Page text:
How do I grow amaryllis year-round without a resting period? How do I get rid of the gnats on my plant? What is this weird plant in my backyard?!
Each month, Birds & Blooms readers send in their burning questions to gardening expert, Melinda Myers, who is a nationally known, award-winning garden expert, TV/radio host and author of more than 20 books.
Got a gardening question for Melinda? Submit your questions here! They may appear here or in a future issue of the magazine.
Question: I would like to grow amaryllis year-round without the fall resting time. What are the light, water, and fertilizer requirements? —Caryl Baetjer of Unionville, Pennsylvania
Melinda: If you ask several gardeners this question you will likely receive several different recommendations for re-blooming amaryllis. Most do involve a rest period. Here’s what I suggest. Remove the flower stalk once the flowers fade and add a flowering plant fertilizer. Move the plants outdoors in summer for best results (a sunny window works, too). During the warmer months, amaryllis plants generate the energy needed for new growth and flowers. In the winter, move it to a slightly cooler, brightly lit location. At this point, your plant likely has just a few leaves, so water sparingly. If you are lucky, new flower stalks appear in January or February. The key is finding a method that works best for you, your growing conditions and the plant. (Read more: Grow the Biggest and Best Amaryllis)
Question: This succulent has me stumped. What kind is it? —Betty Fowler of Redding, California
Melinda: All the little plantlets, or small plants, that grow on the edges of the leaves inspired one of this plant’s common names, mother of thousands. It is also known as devil’s backbone and alligator plant, and botanically as Bryophyllum daigremontianum. As a succulent, it grows best in full sun and well-draining soils. When the plantlets drop to the soil, they root and grow. It’s not a problem indoors, but when grown outdoors in frost-free areas, the plantlets may become a nuisance. And beware: it is toxic to people, cats and dogs. (Read more: Drought Tolerant Succulent Superstars)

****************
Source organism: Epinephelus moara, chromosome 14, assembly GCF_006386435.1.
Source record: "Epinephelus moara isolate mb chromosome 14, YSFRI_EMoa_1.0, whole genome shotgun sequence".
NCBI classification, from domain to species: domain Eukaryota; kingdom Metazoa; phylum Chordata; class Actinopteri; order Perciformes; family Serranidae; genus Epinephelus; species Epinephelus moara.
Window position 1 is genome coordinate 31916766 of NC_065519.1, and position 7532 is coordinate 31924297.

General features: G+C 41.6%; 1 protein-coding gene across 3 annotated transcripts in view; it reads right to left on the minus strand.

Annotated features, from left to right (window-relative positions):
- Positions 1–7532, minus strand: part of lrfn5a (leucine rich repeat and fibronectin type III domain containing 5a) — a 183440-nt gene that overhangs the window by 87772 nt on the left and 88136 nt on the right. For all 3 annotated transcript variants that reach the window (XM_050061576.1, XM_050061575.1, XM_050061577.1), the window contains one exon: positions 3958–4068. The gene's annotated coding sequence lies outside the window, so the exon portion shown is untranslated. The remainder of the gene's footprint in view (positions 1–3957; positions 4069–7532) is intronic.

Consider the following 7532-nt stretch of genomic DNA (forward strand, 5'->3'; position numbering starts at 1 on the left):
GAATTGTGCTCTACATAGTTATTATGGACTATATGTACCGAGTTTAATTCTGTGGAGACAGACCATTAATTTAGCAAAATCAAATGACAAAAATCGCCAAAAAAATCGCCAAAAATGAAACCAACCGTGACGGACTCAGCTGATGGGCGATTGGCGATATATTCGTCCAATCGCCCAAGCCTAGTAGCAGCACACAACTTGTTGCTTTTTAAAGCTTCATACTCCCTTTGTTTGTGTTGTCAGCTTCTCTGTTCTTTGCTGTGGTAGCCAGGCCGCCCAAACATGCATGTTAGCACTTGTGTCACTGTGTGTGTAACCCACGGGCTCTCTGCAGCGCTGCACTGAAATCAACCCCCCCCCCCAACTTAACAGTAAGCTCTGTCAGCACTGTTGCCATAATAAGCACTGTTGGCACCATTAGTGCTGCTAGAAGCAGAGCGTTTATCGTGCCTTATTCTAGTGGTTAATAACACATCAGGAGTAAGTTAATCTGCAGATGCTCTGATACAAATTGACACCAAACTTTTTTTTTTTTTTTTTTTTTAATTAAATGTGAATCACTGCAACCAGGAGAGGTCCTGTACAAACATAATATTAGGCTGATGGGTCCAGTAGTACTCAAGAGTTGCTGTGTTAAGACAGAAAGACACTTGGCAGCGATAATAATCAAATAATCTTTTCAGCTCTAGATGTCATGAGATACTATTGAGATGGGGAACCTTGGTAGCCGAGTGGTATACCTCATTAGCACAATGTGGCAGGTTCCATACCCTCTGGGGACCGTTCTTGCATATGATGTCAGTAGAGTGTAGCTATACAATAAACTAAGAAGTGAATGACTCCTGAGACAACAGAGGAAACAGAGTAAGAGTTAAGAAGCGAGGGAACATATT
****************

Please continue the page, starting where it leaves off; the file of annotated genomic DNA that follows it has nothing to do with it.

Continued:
Question: I received a plant as a gift, and along with it came gnats! Insecticidal soap didn’t work. Watering less seems to help, but as soon as I water, the gnats are back. Do you have any pointers? —Peggy Haskin of Racine, Wisconsin
Melinda: Fungus gnats are those annoying insects that look like small fruit flies flitting around the house. Controlling immature fungus gnats, which are wormlike larvae that feed on organic matter in the soil, eliminates the problem. Fortunately, there is an organic option. Bacillus thuringiensis israliensis (Bti) is a naturally occurring bacterium that kills the fungus gnat larvae, mosquitos and black flies. Mosquito Bits, a Bti product, has been approved for controlling fungus gnats and is available at garden centers, retail outlets and online. Just sprinkle the bits on the soil surface and water. When the fungus gnat larvae feed upon the Bti, they die. Best of all, the product is safe for pets, people, and wildlife.
Question: I bought a croton several years ago because I liked the different colors in the leaves. Now my plant is doing well, but it generates big green leaves. Why aren’t they colorful? —Larry Smith of Hudson, New Hapshire
Melinda: Crotons display the best leaf color when grown outdoors or in a sunny window indoors. All plants contain three pigments—chlorophyll (green), carotinoids (yellow and yellow-oranges) and anthocyanins (red and purple). The carotinoids and anthocyanins mask some or all of the green chlorophyll in plants with colorful leaves. In low light conditions the green chlorophyll pigment becomes more pronounced than the other two pigments. Move your plant to a sunnier window and you should see an improvement in the leaf color.